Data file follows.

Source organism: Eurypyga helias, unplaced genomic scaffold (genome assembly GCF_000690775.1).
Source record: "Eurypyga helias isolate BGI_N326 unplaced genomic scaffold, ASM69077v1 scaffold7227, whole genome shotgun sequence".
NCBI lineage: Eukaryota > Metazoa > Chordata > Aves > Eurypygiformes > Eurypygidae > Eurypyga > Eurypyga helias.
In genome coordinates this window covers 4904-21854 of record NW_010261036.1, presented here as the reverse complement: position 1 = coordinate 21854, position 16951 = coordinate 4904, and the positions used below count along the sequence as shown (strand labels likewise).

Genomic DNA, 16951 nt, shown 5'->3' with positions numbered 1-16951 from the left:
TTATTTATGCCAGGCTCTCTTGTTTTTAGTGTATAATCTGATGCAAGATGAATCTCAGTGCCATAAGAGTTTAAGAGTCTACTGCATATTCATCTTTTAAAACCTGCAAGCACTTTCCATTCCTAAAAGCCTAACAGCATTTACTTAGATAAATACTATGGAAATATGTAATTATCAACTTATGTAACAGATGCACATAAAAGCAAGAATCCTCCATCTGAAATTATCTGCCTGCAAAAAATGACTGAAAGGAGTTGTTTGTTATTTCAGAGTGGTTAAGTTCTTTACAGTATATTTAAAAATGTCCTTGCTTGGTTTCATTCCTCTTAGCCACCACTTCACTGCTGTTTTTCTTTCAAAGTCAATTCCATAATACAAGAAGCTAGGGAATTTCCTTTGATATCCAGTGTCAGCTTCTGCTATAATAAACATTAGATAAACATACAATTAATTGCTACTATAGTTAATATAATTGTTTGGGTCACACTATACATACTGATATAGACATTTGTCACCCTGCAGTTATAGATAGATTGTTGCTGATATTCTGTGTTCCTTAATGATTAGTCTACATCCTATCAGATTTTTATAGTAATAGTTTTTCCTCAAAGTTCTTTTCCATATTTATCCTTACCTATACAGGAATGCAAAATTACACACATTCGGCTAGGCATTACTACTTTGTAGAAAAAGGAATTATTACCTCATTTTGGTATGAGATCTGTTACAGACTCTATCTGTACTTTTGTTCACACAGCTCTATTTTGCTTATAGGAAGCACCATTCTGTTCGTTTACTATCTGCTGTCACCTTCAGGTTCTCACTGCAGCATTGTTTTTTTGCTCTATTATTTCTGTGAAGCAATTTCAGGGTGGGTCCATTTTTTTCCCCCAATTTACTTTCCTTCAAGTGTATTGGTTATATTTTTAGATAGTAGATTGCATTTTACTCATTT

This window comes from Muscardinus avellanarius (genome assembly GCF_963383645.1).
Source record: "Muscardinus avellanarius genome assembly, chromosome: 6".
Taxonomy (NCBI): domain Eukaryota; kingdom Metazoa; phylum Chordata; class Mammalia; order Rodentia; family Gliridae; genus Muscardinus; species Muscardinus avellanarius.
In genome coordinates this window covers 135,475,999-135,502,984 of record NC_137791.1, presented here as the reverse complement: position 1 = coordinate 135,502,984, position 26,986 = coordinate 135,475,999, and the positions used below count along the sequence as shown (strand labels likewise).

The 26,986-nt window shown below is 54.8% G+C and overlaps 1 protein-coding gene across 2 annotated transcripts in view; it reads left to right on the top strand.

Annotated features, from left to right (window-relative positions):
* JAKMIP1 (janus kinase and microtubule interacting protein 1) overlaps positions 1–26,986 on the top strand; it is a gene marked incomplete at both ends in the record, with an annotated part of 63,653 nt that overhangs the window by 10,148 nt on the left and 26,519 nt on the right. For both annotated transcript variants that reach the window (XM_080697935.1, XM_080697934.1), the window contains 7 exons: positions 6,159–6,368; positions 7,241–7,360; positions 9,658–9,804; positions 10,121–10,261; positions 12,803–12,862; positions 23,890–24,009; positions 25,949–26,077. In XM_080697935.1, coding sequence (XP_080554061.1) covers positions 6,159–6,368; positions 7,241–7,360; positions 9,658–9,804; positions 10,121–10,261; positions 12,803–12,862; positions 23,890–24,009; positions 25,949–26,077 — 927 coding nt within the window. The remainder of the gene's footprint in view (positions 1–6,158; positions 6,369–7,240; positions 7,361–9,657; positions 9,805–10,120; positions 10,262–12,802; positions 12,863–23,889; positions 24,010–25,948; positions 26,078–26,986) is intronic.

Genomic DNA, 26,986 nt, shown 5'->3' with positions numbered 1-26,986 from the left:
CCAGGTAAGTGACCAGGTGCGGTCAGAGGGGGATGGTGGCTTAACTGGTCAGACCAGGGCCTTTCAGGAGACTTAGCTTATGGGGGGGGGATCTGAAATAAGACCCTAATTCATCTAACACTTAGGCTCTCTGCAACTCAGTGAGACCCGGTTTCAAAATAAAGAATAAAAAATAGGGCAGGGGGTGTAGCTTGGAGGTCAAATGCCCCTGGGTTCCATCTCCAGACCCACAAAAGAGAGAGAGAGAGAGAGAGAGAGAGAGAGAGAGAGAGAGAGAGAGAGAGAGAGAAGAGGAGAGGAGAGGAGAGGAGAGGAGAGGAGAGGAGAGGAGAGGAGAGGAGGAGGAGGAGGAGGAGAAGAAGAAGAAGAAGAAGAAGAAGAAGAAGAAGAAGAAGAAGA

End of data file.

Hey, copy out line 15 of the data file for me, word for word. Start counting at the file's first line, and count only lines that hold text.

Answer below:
CCAGGTAAGTGACCAGGTGCGGTCAGAGGGGGATGGTGGCTTAACTGGTCAGACCAGGGCCTTTCAGGAGACTTAGCTTATGGGGGGGGGATCTGAAATAAGACCCTAATTCATCTAACACTTAGGCTCTCTGCAACTCAGTGAGACCCGGTTTCAAAATAAAGAATAAAAAATAGGGCAGGGGGTGTAGCTTGGAGGTCAAATGCCCCTGGGTTCCATCTCCAGACCCACAAAAGAGAGAGAGAGAGAGAGAGAGAGAGAGAGAGAGAGAGAGAGAGAGAGAGAGAGAAGAGGAGAGGAGAGGAGAGGAGAGGAGAGGAGAGGAGAGGAGAGGAGAGGAGGAGGAGGAGGAGGAGAAGAAGAAGAAGAAGAAGAAGAAGAAGAAGAAGAAGAAGAAGA